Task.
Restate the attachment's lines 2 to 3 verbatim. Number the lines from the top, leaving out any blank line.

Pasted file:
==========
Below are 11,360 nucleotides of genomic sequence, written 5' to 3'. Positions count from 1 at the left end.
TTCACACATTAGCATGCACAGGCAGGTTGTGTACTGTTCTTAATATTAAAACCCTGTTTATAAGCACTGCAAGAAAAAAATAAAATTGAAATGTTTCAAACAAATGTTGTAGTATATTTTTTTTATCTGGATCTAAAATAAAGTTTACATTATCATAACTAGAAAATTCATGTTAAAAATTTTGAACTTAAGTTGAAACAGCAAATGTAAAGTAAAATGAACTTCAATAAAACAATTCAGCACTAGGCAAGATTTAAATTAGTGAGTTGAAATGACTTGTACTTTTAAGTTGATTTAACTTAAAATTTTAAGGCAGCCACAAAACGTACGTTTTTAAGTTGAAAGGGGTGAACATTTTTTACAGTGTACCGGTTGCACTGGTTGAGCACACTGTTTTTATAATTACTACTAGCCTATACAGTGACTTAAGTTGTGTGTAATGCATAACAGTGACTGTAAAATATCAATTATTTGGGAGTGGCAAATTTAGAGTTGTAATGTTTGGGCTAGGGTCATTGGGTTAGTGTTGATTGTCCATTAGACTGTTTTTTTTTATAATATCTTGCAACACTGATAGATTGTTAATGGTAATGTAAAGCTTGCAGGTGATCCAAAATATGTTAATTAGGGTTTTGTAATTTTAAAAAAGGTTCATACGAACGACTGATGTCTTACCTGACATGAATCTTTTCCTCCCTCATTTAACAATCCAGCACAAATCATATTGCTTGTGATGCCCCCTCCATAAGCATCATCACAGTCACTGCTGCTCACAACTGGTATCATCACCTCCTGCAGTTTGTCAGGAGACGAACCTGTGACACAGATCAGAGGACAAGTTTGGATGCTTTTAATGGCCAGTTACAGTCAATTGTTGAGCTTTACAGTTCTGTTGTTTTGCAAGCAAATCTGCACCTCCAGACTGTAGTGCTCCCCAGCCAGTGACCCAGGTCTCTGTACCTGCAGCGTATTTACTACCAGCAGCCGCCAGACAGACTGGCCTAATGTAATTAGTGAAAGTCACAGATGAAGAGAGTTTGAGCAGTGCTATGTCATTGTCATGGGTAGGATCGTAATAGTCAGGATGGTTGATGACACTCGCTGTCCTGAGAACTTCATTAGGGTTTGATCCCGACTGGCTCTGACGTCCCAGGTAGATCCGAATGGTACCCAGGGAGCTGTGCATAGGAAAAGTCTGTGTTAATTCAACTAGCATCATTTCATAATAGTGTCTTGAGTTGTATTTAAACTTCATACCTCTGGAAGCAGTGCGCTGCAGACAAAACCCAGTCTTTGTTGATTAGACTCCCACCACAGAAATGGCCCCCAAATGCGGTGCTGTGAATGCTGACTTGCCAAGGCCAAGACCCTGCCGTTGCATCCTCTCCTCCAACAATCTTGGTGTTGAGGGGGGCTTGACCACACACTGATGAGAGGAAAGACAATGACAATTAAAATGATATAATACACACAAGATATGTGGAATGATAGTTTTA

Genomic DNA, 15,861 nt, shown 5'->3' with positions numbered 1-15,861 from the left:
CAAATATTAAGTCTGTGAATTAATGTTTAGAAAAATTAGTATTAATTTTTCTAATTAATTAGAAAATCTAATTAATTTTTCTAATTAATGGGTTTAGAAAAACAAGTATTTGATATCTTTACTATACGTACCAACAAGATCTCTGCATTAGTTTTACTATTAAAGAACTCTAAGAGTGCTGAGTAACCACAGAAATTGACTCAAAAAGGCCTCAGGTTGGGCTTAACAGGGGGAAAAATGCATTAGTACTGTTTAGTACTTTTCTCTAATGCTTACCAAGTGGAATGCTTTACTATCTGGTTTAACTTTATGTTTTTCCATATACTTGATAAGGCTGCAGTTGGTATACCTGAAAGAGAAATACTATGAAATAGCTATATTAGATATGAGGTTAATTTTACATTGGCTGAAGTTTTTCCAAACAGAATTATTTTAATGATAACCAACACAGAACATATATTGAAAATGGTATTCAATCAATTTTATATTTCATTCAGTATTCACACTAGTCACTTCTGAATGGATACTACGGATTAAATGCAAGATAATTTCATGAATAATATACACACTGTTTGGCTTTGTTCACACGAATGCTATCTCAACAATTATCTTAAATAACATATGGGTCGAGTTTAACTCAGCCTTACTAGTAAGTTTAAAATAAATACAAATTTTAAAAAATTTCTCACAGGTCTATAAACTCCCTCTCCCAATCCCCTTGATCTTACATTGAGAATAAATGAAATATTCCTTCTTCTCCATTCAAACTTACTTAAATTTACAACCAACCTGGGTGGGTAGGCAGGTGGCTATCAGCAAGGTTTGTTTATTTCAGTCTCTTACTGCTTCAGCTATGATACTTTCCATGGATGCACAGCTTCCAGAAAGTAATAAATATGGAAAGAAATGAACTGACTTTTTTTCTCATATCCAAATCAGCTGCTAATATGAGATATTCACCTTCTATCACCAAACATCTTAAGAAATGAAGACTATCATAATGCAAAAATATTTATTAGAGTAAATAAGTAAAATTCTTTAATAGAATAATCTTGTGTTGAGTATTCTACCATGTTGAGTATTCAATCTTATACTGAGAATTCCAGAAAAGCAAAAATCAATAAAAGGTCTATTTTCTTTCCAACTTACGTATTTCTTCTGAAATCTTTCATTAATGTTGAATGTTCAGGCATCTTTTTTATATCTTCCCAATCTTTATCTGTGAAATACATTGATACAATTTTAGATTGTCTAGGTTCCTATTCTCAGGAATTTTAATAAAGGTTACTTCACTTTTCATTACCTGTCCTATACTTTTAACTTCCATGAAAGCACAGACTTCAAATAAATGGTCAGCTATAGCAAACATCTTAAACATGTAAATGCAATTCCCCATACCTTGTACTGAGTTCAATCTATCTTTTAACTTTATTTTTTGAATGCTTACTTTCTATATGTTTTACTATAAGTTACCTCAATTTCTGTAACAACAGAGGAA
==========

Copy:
TTCACACATTAGCATGCACAGGCAGGTTGTGTACTGTTCTTAATATTAAAACCCTGTTTATAAGCACTGCAAGAAAAAAATAAAATTGAAATGTTTCAAACAAATGTTGTAGTATATTTTTTTTATCTGGATCTAAAATAAAGTTTACATTATCATAACTAGAAAATTCATGTTAAAAATTTTGAACTTAAGTTGAAACAGCAAATGTAAAGTAAAATGAACTTCAATAAAACAATTCAGCACTAGGCAAGATTTAAATTAGTGAGTTGAAATGACTTGTACTTTTAAGTTGATTTAACTTAAAATTTTAAGGCAGCCACAAAACGTACGTTTTTAAGTTGAAAGGGGTGAACATTTTTTACAGTGTACCGGTTGCACTGGTTGAGCACACTGTTTTTATAATTACTACTAGCCTATACAGTGACTTAAGTTGTGTGTAATGCATAACAGTGACTGTAAAATATCAATTATTTGGGAGTGGCAAATTTAGAGTTGTAATGTTTGGGCTAGGGTCATTGGGTTAGTGTTGATTGTCCATTAGACTGTTTTTTTTTATAATATCTTGCAACACTGATAGATTGTTAATGGTAATGTAAAGCTTGCAGGTGATCCAAAATATGTTAATTAGGGTTTTGTAATTTTAAAAAAGGTTCATACGAACGACTGATGTCTTACCTGACATGAATCTTTTCCTCCCTCATTTAACAATCCAGCACAAATCATATTGCTTGTGATGCCCCCTCCATAAGCATCATCACAGTCACTGCTGCTCACAACTGGTATCATCACCTCCTGCAGTTTGTCAGGAGACGAACCTGTGACACAGATCAGAGGACAAGTTTGGATGCTTTTAATGGCCAGTTACAGTCAATTGTTGAGCTTTACAGTTCTGTTGTTTTGCAAGCAAATCTGCACCTCCAGACTGTAGTGCTCCCCAGCCAGTGACCCAGGTCTCTGTACCTGCAGCGTATTTACTACCAGCAGCCGCCAGACAGACTGGCCTAATGTAATTAGTGAAAGTCACAGATGAAGAGAGTTTGAGCAGTGCTATGTCATTGTCATGGGTAGGATCGTAATAGTCAGGATGGTTGATGACACTCGCTGTCCTGAGAACTTCATTAGGGTTTGATCCCGACTGGCTCTGACGTCCCAGGTAGATCCGAATGGTACCCAGGGAGCTGTGCATAGGAAAAGTCTGTGTTAATTCAACTAGCATCATTTCATAATAGTGTCTTGAGTTGTATTTAAACTTCATACCTCTGGAAGCAGTGCGCTGCAGACAAAACCCAGTCTTTGTTGATTAGACTCCCACCACAGAAATGGCCCCCAAATGCGGTGCTGTGAATGCTGACTTGCCAAGGCCAAGACCCTGCCGTTGCATCCTCTCCTCCAACAATCTTGGTGTTGAGGGGGGCTTGACCACACACTGATGAGAGGAAAGACAATGACAATTAAAATGATATAATACACACAAGATATGTGGAATGATAGTTTTA

Genomic DNA, 15,861 nt, shown 5'->3' with positions numbered 1-15,861 from the left: